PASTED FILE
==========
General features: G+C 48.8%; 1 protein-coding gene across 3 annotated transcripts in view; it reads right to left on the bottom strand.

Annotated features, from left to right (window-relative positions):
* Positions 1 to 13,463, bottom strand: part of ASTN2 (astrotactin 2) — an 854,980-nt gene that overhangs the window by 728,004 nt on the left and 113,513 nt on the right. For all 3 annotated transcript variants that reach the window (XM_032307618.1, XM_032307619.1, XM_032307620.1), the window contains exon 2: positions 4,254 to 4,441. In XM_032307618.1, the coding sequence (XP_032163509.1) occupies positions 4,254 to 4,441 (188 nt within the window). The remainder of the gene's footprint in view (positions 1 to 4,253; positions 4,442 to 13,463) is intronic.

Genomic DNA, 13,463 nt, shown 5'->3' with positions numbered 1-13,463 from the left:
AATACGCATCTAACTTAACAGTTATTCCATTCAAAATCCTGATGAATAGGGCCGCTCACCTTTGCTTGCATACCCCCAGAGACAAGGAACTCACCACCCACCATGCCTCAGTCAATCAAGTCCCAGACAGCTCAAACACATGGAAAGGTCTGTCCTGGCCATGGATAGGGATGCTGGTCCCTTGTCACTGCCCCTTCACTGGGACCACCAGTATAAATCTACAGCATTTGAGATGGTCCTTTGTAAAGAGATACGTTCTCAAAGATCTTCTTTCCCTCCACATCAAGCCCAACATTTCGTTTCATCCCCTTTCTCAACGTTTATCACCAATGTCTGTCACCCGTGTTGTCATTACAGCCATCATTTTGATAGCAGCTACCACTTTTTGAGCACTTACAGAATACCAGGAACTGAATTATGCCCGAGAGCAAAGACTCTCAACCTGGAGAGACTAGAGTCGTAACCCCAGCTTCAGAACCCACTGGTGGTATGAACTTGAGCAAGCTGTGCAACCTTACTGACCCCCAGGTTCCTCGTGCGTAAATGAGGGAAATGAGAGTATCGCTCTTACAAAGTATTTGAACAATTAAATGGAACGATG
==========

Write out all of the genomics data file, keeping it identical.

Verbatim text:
General features: G+C 48.8%; 1 protein-coding gene across 3 annotated transcripts in view; it reads right to left on the bottom strand.

Annotated features, from left to right (window-relative positions):
* Positions 1 to 13,463, bottom strand: part of ASTN2 (astrotactin 2) — an 854,980-nt gene that overhangs the window by 728,004 nt on the left and 113,513 nt on the right. For all 3 annotated transcript variants that reach the window (XM_032307618.1, XM_032307619.1, XM_032307620.1), the window contains exon 2: positions 4,254 to 4,441. In XM_032307618.1, the coding sequence (XP_032163509.1) occupies positions 4,254 to 4,441 (188 nt within the window). The remainder of the gene's footprint in view (positions 1 to 4,253; positions 4,442 to 13,463) is intronic.

Genomic DNA, 13,463 nt, shown 5'->3' with positions numbered 1-13,463 from the left:
AATACGCATCTAACTTAACAGTTATTCCATTCAAAATCCTGATGAATAGGGCCGCTCACCTTTGCTTGCATACCCCCAGAGACAAGGAACTCACCACCCACCATGCCTCAGTCAATCAAGTCCCAGACAGCTCAAACACATGGAAAGGTCTGTCCTGGCCATGGATAGGGATGCTGGTCCCTTGTCACTGCCCCTTCACTGGGACCACCAGTATAAATCTACAGCATTTGAGATGGTCCTTTGTAAAGAGATACGTTCTCAAAGATCTTCTTTCCCTCCACATCAAGCCCAACATTTCGTTTCATCCCCTTTCTCAACGTTTATCACCAATGTCTGTCACCCGTGTTGTCATTACAGCCATCATTTTGATAGCAGCTACCACTTTTTGAGCACTTACAGAATACCAGGAACTGAATTATGCCCGAGAGCAAAGACTCTCAACCTGGAGAGACTAGAGTCGTAACCCCAGCTTCAGAACCCACTGGTGGTATGAACTTGAGCAAGCTGTGCAACCTTACTGACCCCCAGGTTCCTCGTGCGTAAATGAGGGAAATGAGAGTATCGCTCTTACAAAGTATTTGAACAATTAAATGGAACGATG